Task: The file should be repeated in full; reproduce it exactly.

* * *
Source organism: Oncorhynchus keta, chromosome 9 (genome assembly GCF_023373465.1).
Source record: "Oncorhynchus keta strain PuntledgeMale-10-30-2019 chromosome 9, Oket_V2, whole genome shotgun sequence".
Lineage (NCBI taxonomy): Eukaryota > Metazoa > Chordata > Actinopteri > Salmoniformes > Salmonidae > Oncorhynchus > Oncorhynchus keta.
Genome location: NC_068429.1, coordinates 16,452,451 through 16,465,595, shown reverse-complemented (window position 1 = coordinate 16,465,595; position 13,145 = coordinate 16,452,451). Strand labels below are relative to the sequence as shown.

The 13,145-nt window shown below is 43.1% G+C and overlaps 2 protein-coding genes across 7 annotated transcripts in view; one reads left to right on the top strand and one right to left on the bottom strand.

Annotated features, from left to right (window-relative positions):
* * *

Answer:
Source organism: Oncorhynchus keta, chromosome 9 (genome assembly GCF_023373465.1).
Source record: "Oncorhynchus keta strain PuntledgeMale-10-30-2019 chromosome 9, Oket_V2, whole genome shotgun sequence".
Lineage (NCBI taxonomy): Eukaryota > Metazoa > Chordata > Actinopteri > Salmoniformes > Salmonidae > Oncorhynchus > Oncorhynchus keta.
Genome location: NC_068429.1, coordinates 16,452,451 through 16,465,595, shown reverse-complemented (window position 1 = coordinate 16,465,595; position 13,145 = coordinate 16,452,451). Strand labels below are relative to the sequence as shown.

The 13,145-nt window shown below is 43.1% G+C and overlaps 2 protein-coding genes across 7 annotated transcripts in view; one reads left to right on the top strand and one right to left on the bottom strand.

Annotated features, from left to right (window-relative positions):